The story often told of how the definition of God in our Shorter Catechism came about illustrates this point. It is said that when the committee of the Westminster Divines met in 1647 to discuss the question of what God is, they could not agree on where to start and how to go about the discussion. There was just too much to be said about God. So, the chairman of the committee proposed that one of the members come up with a working definition first. This was agreed upon, but when it came to who was to write the first draft, no one volunteered. The chairman then asked the oldest and most experienced member to do it. But he declined, so he asked the next most senior member. But he, too, declined. And so, the task was passed from one member to another until it reached the youngest member, who happened to be George Gillespie, the commissioner from Scotland. Very reluctantly, Mr Gillespie agreed to take up the task since there was no one else to pass the task to. But he requested that the committee join him to seek the Lord’s wisdom as he embarked on this task. So, they bowed their heads, and he began to pray: “Our heavenly Father, thou who art Spirit infinite, eternal and unchangeable in thy being, wisdom, power, holiness, justice, goodness and truth… help us in this awesome task that we have embarked upon.” He had barely said “Amen,” when one of the senior members of the committee said: “That’s it! That is what we are looking for….” They had found a working definition of God in Gillespie’s prayer!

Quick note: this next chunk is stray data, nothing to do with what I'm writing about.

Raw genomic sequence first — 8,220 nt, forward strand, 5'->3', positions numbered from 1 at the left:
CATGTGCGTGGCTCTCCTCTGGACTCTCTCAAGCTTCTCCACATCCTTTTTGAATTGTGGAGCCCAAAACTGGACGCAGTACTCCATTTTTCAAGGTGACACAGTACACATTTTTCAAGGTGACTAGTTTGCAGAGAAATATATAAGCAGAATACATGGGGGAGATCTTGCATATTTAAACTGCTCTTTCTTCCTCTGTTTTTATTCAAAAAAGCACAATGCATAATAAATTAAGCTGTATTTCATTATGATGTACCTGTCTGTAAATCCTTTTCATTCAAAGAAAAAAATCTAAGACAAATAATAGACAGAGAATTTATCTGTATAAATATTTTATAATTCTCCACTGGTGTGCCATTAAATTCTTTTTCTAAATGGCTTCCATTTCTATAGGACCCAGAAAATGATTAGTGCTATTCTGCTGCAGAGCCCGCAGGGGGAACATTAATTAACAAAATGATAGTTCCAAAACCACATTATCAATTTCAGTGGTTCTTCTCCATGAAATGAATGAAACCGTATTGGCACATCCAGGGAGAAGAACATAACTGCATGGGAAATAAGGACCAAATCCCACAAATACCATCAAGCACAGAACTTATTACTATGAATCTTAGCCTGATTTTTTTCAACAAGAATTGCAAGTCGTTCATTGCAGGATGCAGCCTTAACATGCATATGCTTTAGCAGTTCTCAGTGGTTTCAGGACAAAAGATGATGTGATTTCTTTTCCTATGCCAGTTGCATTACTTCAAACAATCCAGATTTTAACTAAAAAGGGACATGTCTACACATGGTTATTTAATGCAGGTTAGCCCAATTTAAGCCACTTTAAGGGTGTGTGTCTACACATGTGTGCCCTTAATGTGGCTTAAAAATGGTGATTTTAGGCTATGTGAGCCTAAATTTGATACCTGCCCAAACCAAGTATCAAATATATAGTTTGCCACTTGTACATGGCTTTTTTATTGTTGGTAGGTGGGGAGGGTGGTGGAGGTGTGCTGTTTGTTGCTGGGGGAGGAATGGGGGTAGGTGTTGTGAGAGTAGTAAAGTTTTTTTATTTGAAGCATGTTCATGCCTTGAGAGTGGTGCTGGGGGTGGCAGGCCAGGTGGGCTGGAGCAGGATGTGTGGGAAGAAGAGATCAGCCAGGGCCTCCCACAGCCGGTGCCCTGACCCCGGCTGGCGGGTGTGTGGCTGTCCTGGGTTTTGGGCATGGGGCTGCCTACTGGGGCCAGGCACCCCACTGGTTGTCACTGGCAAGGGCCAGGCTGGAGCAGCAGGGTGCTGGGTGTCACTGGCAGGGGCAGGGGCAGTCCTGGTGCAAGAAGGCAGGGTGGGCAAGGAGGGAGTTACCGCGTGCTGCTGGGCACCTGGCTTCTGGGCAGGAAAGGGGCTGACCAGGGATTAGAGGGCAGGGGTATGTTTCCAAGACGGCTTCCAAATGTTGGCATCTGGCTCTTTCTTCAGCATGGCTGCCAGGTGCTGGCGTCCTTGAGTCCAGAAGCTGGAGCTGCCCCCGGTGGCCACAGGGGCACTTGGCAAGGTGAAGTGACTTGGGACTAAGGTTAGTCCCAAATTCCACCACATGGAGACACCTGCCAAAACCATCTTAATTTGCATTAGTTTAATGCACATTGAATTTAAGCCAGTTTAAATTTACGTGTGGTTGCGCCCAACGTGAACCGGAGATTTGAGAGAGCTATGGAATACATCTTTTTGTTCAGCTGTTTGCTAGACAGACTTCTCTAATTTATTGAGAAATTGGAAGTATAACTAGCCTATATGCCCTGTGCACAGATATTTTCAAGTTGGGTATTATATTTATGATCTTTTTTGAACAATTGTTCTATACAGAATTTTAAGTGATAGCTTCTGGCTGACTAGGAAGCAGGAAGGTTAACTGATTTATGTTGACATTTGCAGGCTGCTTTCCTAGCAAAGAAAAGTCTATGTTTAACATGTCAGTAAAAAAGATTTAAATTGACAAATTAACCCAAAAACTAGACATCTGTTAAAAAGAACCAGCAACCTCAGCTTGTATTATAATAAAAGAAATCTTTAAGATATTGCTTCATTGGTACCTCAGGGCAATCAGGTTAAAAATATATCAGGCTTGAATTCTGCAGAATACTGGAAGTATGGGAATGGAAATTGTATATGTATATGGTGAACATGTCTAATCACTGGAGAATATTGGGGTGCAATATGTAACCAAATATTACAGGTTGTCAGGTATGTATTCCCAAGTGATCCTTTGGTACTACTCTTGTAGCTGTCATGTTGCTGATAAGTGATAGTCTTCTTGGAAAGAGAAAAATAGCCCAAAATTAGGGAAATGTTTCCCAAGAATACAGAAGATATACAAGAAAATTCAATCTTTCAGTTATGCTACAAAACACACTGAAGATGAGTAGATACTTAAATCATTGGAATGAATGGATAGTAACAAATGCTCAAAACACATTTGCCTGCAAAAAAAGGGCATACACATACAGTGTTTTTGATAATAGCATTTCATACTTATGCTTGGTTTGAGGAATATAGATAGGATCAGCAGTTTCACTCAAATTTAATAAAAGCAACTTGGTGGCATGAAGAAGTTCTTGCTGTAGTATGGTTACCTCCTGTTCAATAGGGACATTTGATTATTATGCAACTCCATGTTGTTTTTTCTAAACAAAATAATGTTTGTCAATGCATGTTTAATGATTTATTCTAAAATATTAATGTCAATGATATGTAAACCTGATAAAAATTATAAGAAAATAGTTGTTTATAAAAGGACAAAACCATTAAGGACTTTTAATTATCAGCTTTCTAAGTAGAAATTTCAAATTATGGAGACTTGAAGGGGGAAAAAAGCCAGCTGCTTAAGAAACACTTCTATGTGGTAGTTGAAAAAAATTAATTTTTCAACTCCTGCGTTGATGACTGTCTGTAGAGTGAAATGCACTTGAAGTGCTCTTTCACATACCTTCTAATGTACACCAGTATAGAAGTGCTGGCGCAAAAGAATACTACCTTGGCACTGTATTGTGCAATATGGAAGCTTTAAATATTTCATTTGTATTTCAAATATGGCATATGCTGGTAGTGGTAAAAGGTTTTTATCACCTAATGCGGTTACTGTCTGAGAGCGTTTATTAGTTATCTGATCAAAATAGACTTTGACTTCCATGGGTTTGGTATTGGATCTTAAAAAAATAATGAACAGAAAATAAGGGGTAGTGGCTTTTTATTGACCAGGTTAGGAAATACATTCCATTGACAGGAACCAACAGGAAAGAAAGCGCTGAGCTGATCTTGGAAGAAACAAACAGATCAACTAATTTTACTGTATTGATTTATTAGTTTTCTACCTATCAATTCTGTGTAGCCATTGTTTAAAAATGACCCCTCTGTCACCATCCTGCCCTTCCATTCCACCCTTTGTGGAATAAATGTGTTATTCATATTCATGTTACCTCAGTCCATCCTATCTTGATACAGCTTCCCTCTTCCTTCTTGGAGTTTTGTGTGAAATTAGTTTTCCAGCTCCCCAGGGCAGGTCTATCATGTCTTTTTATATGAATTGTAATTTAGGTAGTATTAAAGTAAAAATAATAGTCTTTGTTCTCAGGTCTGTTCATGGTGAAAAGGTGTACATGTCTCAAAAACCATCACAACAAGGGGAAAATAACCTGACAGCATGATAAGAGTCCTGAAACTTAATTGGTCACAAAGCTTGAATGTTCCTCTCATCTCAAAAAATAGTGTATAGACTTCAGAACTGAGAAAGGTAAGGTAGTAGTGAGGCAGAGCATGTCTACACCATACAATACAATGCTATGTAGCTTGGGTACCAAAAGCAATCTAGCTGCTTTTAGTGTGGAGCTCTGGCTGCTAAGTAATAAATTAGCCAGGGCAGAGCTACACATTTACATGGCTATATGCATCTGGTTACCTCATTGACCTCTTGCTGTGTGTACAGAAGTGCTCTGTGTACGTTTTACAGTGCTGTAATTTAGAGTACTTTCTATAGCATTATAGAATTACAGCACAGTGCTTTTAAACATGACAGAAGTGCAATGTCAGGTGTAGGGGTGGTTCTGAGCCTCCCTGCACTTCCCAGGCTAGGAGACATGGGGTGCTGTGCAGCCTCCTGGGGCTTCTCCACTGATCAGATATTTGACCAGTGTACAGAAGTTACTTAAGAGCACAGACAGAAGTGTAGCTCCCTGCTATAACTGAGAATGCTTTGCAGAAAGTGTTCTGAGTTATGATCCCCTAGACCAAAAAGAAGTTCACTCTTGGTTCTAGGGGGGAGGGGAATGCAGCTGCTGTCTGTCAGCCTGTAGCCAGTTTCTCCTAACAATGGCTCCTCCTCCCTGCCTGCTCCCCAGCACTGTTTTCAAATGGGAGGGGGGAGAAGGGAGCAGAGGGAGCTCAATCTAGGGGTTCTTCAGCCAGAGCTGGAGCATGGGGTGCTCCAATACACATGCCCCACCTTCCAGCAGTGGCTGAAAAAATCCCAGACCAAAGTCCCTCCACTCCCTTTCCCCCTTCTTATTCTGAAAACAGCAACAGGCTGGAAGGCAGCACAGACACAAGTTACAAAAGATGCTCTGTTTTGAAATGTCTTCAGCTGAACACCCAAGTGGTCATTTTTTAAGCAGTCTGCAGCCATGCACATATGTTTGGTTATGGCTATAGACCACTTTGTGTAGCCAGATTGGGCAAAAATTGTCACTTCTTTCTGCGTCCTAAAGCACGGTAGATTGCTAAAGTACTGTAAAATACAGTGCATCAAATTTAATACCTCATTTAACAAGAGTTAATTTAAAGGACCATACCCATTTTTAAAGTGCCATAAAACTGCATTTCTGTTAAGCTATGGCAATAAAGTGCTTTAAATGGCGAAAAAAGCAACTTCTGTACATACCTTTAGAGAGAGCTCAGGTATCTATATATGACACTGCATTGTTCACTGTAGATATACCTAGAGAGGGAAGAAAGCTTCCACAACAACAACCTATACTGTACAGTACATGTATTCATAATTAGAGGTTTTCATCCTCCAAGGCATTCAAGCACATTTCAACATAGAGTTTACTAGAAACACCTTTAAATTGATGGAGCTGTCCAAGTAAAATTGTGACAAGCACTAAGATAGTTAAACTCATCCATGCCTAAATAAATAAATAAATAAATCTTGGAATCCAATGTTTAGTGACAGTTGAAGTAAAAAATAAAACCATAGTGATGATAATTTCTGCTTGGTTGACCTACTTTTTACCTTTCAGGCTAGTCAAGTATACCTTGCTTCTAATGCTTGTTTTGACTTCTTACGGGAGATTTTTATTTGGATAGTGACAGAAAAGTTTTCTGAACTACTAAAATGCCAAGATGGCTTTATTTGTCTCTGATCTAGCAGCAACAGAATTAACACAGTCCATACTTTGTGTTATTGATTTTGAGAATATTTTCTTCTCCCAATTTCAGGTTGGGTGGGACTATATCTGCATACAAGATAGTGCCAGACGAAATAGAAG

We don’t know if this story is accurate. Historians have surmised that it could be someone other than Gillespie who prayed or that the story could have been embellished over the years.
But I think something like that must have happened, for indeed, it is in our prayers that we come closest to appreciating who God is. Oh, may it be that as we sing the Psalms and meditate on the Word of Christ, our hearts may be filled with wondrous thoughts of God that lift us up to heavenly places to enjoy Him more than we routinely used to!
May it be that our hearts be filled with humility, gratitude, love and awe towards Him for His great condescension towards us in receiving us to be His sons and daughters despite the great distance between Him and us. Amen.